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Vol. LXV, No. 27
Wednesday, July 6, 2011
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Borough Council Hears Presentation On Valley Road Building

Ellen Gilbert

At its meeting last week, Borough Council heard a detailed description of the Valley School-Adaptive Reuse Committee’s (VRS-ARC) vision for the reclamation of the Valley Road School building as a community center. VRS-ARC spokespeople Kip Cherry, Dick Woodbridge, and Dan Preston portrayed “a creative space for non-profits,” that would be utilized by both long- and short-term tenants.

The Tuesday evening discussion was for informational purposes only; VRS-ARC, which is itself a 501C3 non-profit organization, is hoping to sign a long-term lease with the the Board of Education, the building’s owner. Noting that they are cognizant of current budget-stretching projects, like building a new pool and planning for possible consolidation, the presenters emphasized the fact that renovation and maintenance costs for the building would be borne by funds raised by the group’s development committee. The audience on Tuesday night applauded this promise that the refurbished building would not cost Princeton taxpayers anything.

As a result of a “detailed inspection,” Ms. Cherry said, VRS-ARC “understands” the building’s structural problems. Acknowledging that the building is in need of considerable repair, speakers described a plan to phase-in improvements over time; longer-term plans may include the installation of solar panels. In the meantime, sustainability criteria that will improve the building’s energy efficiency will be used as the renovation proceeds. It is hoped that a donor who would provide funding for renovations that would enable the building to achieve LEED certification, will come forward.

In keeping with the Board of Education’s directive, the primary mission of the building’s tenants would be educational. Current tenants, like TV30 and Corner House, already fit this bill. It is not yet clear whether Corner House will remain. Ms. Cherry expressed the hope that they would, and reported that over 20 other organizations have already expressed interest in using the building, which would include classrooms, office space, and a black box theater.

The concept of the building would enable tenants to use a particular space at a “reasonable” cost on certain days of the week, while other tenants use that same space on the remaining days. This maximized utilization of space and the ability to accommodate several different agencies — especially during a time when non-profits are having a hard time finding space — represents “a win-win situation,” observed Ms. Cherry. An organizational chart depicted shared decision-making among the building’s tenants, who would be renting space at a proposed rate of $11 per square foot.

Ms. Cherry also cited the building’s “special position in the community’s evolution in the 20th century,” describing the ways in which nearby buildings, like the adjacent fire house and Township Hall across the street, took design elements from the Valley Road Building, which is believed to have been built around 1918. The building’s location, she said, would make an anchor in Township for the “cultural corridor” that begins in the Borough with the library and Arts Council. “It is not the most important landmark on earth,” commented Ms. Cherry, “but it does have some nice features.” Its “good construction” includes four-bricks-thick walls that were built by the Italian-American community who were responsible for several of the buildings on the Princeton University campus.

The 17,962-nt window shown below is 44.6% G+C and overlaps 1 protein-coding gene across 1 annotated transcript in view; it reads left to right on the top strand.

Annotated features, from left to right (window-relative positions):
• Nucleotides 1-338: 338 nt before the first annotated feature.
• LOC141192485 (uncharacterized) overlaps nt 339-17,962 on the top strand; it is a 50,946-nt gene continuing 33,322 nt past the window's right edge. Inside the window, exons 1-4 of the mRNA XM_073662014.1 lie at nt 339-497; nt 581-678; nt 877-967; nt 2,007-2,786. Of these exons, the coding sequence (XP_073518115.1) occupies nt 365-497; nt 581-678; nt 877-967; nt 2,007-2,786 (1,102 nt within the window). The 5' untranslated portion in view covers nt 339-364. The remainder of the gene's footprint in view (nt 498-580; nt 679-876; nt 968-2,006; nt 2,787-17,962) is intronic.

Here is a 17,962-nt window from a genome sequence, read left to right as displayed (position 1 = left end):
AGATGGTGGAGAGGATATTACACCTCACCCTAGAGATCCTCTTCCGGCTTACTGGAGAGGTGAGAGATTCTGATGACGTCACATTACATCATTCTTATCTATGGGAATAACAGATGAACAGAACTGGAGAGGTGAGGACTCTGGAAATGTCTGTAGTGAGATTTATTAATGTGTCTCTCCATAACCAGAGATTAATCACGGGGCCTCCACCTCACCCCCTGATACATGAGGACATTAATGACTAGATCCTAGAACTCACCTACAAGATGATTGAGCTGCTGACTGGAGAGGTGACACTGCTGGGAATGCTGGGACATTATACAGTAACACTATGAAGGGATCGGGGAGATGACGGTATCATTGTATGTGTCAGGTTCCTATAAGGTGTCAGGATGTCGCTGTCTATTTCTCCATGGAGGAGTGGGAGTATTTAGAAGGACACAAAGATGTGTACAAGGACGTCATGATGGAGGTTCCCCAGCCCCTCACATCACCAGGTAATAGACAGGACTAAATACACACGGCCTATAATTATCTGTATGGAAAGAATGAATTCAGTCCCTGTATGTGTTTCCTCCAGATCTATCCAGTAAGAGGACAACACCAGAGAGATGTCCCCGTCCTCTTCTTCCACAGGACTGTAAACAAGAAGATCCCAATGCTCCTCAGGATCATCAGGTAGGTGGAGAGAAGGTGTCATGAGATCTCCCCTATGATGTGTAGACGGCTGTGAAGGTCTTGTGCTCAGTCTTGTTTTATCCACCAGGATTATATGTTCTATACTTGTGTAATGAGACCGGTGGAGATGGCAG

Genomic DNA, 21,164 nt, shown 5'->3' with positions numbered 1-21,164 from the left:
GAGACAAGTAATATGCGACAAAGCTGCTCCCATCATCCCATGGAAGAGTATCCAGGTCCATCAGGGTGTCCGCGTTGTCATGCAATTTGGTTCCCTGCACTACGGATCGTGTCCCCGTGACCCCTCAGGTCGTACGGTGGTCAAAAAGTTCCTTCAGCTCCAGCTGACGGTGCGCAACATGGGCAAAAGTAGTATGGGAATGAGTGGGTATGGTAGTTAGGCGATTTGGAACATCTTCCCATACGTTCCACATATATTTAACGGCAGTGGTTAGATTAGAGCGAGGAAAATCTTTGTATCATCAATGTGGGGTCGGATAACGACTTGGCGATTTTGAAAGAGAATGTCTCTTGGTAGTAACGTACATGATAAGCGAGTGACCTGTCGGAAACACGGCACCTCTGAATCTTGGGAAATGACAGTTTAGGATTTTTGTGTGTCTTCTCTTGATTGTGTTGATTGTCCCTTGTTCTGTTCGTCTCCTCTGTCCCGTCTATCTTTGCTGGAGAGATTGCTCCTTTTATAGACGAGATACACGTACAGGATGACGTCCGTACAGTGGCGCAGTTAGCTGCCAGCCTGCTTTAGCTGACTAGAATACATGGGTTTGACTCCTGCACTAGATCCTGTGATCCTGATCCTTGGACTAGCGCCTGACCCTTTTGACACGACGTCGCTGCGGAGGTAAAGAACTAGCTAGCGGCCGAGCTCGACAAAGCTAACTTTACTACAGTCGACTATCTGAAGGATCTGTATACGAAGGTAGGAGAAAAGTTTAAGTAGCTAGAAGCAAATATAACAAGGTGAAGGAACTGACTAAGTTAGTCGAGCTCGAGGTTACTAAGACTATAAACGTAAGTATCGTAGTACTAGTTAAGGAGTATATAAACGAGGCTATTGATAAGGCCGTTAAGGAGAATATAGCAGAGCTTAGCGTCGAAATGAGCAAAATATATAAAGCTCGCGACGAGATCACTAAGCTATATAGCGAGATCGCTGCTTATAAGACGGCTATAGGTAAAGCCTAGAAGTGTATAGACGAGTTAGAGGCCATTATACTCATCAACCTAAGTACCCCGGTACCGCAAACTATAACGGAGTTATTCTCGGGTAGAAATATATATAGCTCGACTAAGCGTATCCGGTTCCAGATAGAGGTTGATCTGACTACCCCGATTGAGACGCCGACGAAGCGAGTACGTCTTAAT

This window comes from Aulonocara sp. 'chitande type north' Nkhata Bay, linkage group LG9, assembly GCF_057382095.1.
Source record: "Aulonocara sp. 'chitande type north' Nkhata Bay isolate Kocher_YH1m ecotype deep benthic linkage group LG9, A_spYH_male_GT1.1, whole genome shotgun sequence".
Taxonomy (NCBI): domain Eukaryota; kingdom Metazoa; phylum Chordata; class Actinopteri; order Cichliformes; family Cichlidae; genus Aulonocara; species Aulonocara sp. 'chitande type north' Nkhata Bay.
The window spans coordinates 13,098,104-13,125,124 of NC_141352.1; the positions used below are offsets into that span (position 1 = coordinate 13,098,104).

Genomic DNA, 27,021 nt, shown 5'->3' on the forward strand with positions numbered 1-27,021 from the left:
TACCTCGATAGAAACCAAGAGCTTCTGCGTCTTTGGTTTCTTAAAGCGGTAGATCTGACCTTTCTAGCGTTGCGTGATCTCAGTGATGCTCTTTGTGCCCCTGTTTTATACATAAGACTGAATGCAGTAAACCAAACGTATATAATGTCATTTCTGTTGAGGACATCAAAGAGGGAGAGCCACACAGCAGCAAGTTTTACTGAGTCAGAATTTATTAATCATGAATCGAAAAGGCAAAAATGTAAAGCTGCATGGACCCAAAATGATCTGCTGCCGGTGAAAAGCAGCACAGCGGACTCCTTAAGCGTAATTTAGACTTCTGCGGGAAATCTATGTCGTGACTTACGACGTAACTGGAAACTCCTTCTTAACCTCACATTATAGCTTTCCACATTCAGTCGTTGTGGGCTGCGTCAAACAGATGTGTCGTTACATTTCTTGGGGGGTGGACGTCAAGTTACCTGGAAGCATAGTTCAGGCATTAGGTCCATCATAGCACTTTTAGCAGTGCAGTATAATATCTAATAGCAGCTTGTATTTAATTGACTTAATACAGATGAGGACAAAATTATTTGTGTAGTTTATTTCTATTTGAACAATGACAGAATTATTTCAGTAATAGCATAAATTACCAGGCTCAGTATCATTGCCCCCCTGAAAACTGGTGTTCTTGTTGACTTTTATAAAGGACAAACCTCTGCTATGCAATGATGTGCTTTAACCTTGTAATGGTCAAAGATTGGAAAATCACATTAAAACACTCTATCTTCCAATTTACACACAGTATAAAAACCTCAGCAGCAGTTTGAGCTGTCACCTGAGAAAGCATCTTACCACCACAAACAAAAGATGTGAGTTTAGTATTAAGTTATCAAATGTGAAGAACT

Historically, the Valley Road building served as the first regional school in Princeton, and the first area public school to be integrated. Ms. Cherry described an exciting mid 20th-century era during which parents of students attending the school were particularly innovative. 

Mr. Preston spoke of preserving “a building that is a real asset to the community,” noting that for less than what it would cost to demolish, the first two phases of reclaiming the building could be achieved. He also noted that plans are “not set in stone,” and public input will be welcomed.

VSR-ARC will be presenting their plan to the School Board on July 14.

For further information see

Other conversations at last week’s meeting included strong encouragement from Borough Councilman Roger Martindell toward the creation of a “tickler file” that would keep track of important dates. He described the “informal system” that has been used for many years as “residing in the minds of individuals,” and expressed concern that this “institutional memory” will be lost with staff retirements.

“Generally we’ve been pretty good about it, but it is not a very good way to maintain a comprehensive list of deadlines, and the consequences can be very expensive,” said Mr. Martindell. Township Administrator Bob Bruschi allowed that he understood Mr. Martindells “frustration,” but daily workloads, staff losses, and the need to compile a great deal of information stood in the way. In response to Councilwoman Barbara Trelsted’s suggestion that there be “a contemporary tickler list for things that are on our plate during the next three to five years,” Mr. Bruschi said that most of that was accounted for. Mayor Mildred Trotman closed the discussion and asked Mr. Bruschi to expand on it at the Council’s next meeting, which was on Tuesday, July 5 (after press time).

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